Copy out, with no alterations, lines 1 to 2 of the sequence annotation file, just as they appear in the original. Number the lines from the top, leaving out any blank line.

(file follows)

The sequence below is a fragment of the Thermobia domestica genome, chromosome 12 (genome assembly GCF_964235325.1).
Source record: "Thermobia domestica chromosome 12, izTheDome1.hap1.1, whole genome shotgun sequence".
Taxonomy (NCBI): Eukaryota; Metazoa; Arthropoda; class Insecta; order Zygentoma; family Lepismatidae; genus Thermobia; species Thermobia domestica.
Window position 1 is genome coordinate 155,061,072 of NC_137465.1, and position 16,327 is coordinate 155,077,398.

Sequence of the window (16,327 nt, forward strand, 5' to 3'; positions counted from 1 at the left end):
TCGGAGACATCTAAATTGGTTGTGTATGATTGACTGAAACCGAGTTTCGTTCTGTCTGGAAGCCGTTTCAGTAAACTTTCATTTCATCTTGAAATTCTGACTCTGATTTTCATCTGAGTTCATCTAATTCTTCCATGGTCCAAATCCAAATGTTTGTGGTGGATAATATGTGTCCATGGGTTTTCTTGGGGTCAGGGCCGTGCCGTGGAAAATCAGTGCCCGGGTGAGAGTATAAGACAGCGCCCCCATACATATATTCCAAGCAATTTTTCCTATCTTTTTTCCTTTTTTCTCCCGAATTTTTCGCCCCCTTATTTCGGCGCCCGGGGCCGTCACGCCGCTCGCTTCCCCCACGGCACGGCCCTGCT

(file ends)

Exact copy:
The sequence below is a fragment of the Thermobia domestica genome, chromosome 12 (genome assembly GCF_964235325.1).
Source record: "Thermobia domestica chromosome 12, izTheDome1.hap1.1, whole genome shotgun sequence".